On Monday, Pakistan's long-awaited report into the death of Osama bin Laden in the city of Abbottabad two years ago was leaked in full to Al Jazeera.
The independent Abbottabad Commission was established by Pakistan's parliament to investigate what for many Pakistanis was an embarrassing double national humiliation. First, that bin Laden lived in Pakistan for nine years undetected before he was killed. Second, that the U.S. conducted a military operation inside Pakistan that, from the moment that four U.S. helicopters penetrated Pakistan's airspace, lasted for more than three hours without detection by the Pakistani military.
In more than 300 pages, the report paints an intimate picture of the final days and years of the leader of al Qaeda and is also a devastating indictment of what it describes as the incompetence of many institutions of the Pakistani state.
A senior Pakistani government official told CNN the Abbottabad Commission report is authentic.
The night of the raid
The report describes the "fateful night" of May 2, 2011, when bin Laden was killed by a U.S. Navy SEAL team and begins with a flourish out of a Harlequin romance: "Today was Amal's turn for the Shaikh [bin Laden] to be with her. She was the youngest of his wives."
The report goes on to describe in almost minute-by-minute detail the SEAL raid on the bin Laden compound in Abbottabad, which, it estimates, took between 36 and 38 minutes.
Bin Laden and Amal were sleeping in their top floor bedroom with their 3-year-old son Hussain when they were startled awake by a noise that sounded like a "a storm," the report recounts.
Amal reached to turn on the light in the bedroom but bin Laden told her: "No!"
Soon bin Laden and his young wife were joined by two of bin Laden's adult daughters. Together they quickly recited verses of the Koran and bin Laden informed them that American helicopters had arrived. He ordered his children to leave his bedroom.
Suddenly, an American soldier appeared in the room. Amal saw a red beam of light from the laser of the soldier's gun but she heard no sounds, as the weapon had a silencer. Amal rushed the soldier who shot her "in the knee," the report says.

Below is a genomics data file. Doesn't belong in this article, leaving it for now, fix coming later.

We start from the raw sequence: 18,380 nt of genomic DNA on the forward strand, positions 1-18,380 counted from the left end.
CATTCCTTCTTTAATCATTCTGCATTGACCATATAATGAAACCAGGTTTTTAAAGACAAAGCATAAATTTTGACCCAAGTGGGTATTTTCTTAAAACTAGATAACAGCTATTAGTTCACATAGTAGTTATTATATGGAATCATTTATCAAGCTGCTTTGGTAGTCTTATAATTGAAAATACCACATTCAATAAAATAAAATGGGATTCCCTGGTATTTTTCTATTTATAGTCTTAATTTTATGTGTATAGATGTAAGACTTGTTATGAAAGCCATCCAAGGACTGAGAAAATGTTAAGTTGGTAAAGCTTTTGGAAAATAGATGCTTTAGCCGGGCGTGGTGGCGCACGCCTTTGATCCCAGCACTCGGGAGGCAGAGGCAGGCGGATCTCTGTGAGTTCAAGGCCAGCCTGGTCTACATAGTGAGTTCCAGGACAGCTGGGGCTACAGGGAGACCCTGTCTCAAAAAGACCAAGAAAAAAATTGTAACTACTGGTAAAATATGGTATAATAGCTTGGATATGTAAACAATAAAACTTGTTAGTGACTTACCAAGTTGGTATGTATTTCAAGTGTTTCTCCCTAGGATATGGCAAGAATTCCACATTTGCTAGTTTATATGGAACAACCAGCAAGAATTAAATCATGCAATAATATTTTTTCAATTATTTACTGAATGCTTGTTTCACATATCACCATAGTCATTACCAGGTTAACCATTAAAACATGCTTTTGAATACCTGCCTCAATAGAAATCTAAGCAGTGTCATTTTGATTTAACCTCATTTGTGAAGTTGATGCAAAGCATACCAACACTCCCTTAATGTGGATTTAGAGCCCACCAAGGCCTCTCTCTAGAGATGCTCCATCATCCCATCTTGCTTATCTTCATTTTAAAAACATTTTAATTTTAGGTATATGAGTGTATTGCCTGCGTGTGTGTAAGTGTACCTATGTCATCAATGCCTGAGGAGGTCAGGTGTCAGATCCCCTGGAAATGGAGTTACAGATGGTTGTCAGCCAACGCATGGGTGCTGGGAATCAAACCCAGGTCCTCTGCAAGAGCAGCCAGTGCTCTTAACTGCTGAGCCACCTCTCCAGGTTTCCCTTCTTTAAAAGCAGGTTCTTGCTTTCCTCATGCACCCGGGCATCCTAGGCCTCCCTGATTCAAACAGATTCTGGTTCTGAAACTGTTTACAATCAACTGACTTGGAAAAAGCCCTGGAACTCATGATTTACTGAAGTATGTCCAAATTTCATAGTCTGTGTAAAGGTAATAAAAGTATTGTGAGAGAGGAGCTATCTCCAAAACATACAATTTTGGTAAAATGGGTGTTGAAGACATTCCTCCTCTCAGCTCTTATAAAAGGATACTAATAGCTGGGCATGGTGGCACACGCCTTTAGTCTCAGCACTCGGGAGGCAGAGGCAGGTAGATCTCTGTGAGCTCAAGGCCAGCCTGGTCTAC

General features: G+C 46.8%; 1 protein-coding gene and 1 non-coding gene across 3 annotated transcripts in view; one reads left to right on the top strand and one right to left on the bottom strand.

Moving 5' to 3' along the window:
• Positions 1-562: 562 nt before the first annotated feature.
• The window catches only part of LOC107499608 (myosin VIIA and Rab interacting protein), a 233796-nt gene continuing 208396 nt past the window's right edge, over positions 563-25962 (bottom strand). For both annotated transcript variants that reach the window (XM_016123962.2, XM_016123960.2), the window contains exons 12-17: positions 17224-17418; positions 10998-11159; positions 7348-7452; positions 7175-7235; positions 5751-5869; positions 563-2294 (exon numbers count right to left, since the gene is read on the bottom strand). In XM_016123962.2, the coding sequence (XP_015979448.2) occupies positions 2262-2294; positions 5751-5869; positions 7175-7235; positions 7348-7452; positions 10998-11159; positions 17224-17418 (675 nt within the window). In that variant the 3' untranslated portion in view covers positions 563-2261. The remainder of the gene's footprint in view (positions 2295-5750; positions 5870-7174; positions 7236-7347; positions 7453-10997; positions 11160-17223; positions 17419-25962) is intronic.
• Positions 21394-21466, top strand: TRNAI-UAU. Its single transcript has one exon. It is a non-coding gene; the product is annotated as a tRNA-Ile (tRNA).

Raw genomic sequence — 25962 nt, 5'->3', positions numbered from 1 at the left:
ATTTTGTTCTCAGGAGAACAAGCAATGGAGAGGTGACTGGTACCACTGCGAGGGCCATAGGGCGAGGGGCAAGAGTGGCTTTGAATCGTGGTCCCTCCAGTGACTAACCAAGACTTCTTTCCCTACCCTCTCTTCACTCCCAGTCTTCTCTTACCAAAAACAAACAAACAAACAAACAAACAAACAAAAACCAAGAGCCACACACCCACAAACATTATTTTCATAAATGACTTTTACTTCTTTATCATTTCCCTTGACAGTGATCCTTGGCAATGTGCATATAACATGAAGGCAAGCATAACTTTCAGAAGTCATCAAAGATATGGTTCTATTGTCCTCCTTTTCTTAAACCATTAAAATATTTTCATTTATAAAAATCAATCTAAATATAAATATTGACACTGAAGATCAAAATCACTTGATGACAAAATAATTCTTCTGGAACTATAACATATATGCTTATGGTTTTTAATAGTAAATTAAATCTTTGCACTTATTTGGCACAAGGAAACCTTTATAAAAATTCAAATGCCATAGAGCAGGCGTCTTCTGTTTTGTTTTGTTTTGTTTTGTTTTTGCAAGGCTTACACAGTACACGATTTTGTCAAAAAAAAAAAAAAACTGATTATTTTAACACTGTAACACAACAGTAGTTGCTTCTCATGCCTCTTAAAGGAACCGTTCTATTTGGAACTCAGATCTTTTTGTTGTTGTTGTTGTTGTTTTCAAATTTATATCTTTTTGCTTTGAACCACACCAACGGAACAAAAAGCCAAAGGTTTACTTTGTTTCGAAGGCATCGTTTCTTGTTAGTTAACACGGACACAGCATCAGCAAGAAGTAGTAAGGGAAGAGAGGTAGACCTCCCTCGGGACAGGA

A shot from the U.S .soldier hit bin Laden in the head and he died at around 12:50 a.m. on May 2, 2011, according to the report.
The report -- by four retired senior Pakistani military, diplomatic, police and judicial officials -- is based on 201 interviews of government officials and other witnesses.
An obsession with security
Bin Laden went to great lengths to avoid detection, according to the report's description. When he left his three-story residence to tour his Abbottabad compound, he wore a cowboy hat that prevented prying eyes or satellites from recognizing him.
Bin Laden's two bodyguards also practiced careful operational security, making phone calls from public call booths in cities at least an hour's drive from the Abbottabad compound, where they lived with al Qaeda's leader.
When one of the bodyguard's young daughters saw a picture of bin Laden on a television program and recognized him to be the tall Arab man who was living on the Abbottabad compound, the report says, the bodyguard banned any further TV watching and any subsequent contact between his family and the bin Laden family.
After the arrest of 9/11 operational commander Khalid Sheik Mohammed in Pakistan in March 2003, bin Laden decided to stop meeting with any al Qaeda members in person, with the exception of his two bodyguards.
During bin Laden's nine years on the run, his wife Amal gave birth to four children in Pakistan. To avoid any troublesome questions, when Amal gave birth in a hospital the nurses and doctors were informed that she was "deaf and dumb."
The bin Laden bodyguards installed four separate gas and electricity meters at the Abbottabad compound to ensure that there wasn't ever a suspiciously large gas or electricity bill betraying the presence of the 16 members of the bin Laden family.
Despite bin Laden complaints of pains in his heart or kidney he never saw a doctor, preferring to treat these ailments with "traditional Arab medicine," the report says.
When bin Laden traveled around Pakistan, which he did relatively frequently in the early years of his life on the run, he shaved off his distinctive beard.
The Family Man
The report shows bin Laden to be an involved father and grandfather to the dozen or so of his children and grandchildren who were living at the Abbottabad compound. He supervised their playtime, which included cultivating vegetable plots and he handed out "prizes for best performance."
Bin Laden was also strict when it came to his Islamic beliefs. In the bin Laden family, girls were completely separated from males at the unusually early age of three. And even when men appeared on TV, the bin Laden women would leave the room.